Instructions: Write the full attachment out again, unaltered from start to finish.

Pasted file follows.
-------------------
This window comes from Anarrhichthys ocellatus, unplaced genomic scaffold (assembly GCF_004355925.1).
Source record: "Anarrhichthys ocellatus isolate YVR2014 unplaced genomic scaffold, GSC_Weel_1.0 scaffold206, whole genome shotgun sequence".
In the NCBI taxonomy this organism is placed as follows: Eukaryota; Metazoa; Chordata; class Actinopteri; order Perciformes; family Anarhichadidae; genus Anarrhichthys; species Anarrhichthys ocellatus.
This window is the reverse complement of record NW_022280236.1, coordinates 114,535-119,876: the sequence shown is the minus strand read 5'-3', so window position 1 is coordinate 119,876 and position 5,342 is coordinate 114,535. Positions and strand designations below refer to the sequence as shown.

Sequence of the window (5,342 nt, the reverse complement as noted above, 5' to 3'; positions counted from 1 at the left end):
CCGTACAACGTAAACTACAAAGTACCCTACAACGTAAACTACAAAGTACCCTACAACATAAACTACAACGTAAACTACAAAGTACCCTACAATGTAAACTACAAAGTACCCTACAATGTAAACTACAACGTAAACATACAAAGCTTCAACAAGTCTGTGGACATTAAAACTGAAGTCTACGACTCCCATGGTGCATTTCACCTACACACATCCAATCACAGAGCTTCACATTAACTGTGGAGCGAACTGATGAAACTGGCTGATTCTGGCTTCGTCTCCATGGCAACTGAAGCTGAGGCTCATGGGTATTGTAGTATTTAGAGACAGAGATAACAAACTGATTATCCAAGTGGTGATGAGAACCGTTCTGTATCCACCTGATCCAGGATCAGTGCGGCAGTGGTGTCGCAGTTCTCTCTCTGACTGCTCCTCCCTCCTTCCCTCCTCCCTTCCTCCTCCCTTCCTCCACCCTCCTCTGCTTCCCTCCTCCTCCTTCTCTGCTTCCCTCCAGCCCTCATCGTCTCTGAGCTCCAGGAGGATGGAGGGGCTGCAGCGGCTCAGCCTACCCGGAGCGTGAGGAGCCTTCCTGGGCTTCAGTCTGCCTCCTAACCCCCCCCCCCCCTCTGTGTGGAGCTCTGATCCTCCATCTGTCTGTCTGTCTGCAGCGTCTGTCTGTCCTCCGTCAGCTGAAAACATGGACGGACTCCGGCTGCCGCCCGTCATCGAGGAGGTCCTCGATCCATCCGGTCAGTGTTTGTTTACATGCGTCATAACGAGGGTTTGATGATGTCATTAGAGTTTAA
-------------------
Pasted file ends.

This window comes from Anarrhichthys ocellatus, unplaced genomic scaffold (assembly GCF_004355925.1).
Source record: "Anarrhichthys ocellatus isolate YVR2014 unplaced genomic scaffold, GSC_Weel_1.0 scaffold206, whole genome shotgun sequence".
In the NCBI taxonomy this organism is placed as follows: Eukaryota; Metazoa; Chordata; class Actinopteri; order Perciformes; family Anarhichadidae; genus Anarrhichthys; species Anarrhichthys ocellatus.
This window is the reverse complement of record NW_022280236.1, coordinates 114,535-119,876: the sequence shown is the minus strand read 5'-3', so window position 1 is coordinate 119,876 and position 5,342 is coordinate 114,535. Positions and strand designations below refer to the sequence as shown.

Sequence of the window (5,342 nt, the reverse complement as noted above, 5' to 3'; positions counted from 1 at the left end):
CCGTACAACGTAAACTACAAAGTACCCTACAACGTAAACTACAAAGTACCCTACAACATAAACTACAACGTAAACTACAAAGTACCCTACAATGTAAACTACAAAGTACCCTACAATGTAAACTACAACGTAAACATACAAAGCTTCAACAAGTCTGTGGACATTAAAACTGAAGTCTACGACTCCCATGGTGCATTTCACCTACACACATCCAATCACAGAGCTTCACATTAACTGTGGAGCGAACTGATGAAACTGGCTGATTCTGGCTTCGTCTCCATGGCAACTGAAGCTGAGGCTCATGGGTATTGTAGTATTTAGAGACAGAGATAACAAACTGATTATCCAAGTGGTGATGAGAACCGTTCTGTATCCACCTGATCCAGGATCAGTGCGGCAGTGGTGTCGCAGTTCTCTCTCTGACTGCTCCTCCCTCCTTCCCTCCTCCCTTCCTCCTCCCTTCCTCCACCCTCCTCTGCTTCCCTCCTCCTCCTTCTCTGCTTCCCTCCAGCCCTCATCGTCTCTGAGCTCCAGGAGGATGGAGGGGCTGCAGCGGCTCAGCCTACCCGGAGCGTGAGGAGCCTTCCTGGGCTTCAGTCTGCCTCCTAACCCCCCCCCCCCCTCTGTGTGGAGCTCTGATCCTCCATCTGTCTGTCTGTCTGCAGCGTCTGTCTGTCCTCCGTCAGCTGAAAACATGGACGGACTCCGGCTGCCGCCCGTCATCGAGGAGGTCCTCGATCCATCCGGTCAGTGTTTGTTTACATGCGTCATAACGAGGGTTTGATGATGTCATTAGAGTTTAA